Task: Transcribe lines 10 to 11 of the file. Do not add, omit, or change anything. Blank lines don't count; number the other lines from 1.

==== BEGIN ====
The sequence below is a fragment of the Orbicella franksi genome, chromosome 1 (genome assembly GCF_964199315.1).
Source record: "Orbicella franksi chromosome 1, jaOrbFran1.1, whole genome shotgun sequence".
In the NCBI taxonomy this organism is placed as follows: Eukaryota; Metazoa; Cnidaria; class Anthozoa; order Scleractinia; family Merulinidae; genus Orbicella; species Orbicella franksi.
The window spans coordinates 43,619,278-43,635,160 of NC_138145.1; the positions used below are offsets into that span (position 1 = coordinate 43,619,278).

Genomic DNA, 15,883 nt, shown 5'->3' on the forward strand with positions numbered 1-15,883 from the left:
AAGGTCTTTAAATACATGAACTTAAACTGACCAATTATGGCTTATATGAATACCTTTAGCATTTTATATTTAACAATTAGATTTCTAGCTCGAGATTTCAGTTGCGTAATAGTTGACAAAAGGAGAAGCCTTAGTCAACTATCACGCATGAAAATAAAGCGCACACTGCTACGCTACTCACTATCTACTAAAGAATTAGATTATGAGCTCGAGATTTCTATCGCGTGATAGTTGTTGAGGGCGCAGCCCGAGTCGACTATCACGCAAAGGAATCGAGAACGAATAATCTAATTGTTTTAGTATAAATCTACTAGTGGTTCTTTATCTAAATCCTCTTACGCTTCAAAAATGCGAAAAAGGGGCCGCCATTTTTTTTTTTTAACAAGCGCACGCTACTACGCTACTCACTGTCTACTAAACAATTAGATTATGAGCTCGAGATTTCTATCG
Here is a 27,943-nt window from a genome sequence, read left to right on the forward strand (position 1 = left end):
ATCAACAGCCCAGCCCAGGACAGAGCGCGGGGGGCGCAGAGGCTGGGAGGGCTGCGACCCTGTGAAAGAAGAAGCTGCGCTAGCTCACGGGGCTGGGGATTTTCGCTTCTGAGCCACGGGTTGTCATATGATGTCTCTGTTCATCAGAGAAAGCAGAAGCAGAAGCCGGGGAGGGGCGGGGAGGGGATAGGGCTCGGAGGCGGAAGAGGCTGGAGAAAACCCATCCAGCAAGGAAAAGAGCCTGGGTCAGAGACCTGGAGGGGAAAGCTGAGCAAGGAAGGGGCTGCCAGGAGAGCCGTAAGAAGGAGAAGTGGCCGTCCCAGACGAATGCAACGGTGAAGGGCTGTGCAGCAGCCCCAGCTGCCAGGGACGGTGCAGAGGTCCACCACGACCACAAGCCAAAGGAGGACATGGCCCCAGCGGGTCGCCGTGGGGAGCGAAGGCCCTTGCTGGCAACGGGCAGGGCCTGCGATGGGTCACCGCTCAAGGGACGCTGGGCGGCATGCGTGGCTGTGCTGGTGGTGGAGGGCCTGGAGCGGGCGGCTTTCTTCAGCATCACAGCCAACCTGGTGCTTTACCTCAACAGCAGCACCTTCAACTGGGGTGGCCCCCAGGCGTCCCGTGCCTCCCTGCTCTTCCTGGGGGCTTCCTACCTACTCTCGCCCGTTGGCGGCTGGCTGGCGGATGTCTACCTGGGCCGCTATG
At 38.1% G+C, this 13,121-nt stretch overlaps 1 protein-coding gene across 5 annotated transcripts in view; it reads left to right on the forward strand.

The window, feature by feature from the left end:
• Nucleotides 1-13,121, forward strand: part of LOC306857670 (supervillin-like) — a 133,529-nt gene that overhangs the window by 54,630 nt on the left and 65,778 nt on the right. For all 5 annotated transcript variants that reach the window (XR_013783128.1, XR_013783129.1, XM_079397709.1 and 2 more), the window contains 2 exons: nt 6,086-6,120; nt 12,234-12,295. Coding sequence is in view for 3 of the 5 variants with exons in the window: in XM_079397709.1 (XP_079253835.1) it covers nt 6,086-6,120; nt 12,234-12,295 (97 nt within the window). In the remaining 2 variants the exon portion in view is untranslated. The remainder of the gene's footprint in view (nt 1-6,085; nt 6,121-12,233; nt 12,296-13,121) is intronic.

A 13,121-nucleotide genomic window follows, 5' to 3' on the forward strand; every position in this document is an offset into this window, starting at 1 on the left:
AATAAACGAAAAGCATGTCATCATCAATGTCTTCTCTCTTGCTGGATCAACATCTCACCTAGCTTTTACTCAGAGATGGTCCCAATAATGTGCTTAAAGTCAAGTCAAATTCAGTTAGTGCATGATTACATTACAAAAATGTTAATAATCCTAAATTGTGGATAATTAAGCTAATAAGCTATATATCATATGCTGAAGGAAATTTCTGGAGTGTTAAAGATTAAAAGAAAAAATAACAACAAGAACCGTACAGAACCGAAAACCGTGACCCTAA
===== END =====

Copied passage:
The window, feature by feature from the left end:
• Nucleotides 1-13,121, forward strand: part of LOC306857670 (supervillin-like) — a 133,529-nt gene that overhangs the window by 54,630 nt on the left and 65,778 nt on the right. For all 5 annotated transcript variants that reach the window (XR_013783128.1, XR_013783129.1, XM_079397709.1 and 2 more), the window contains 2 exons: nt 6,086-6,120; nt 12,234-12,295. Coding sequence is in view for 3 of the 5 variants with exons in the window: in XM_079397709.1 (XP_079253835.1) it covers nt 6,086-6,120; nt 12,234-12,295 (97 nt within the window). In the remaining 2 variants the exon portion in view is untranslated. The remainder of the gene's footprint in view (nt 1-6,085; nt 6,121-12,233; nt 12,296-13,121) is intronic.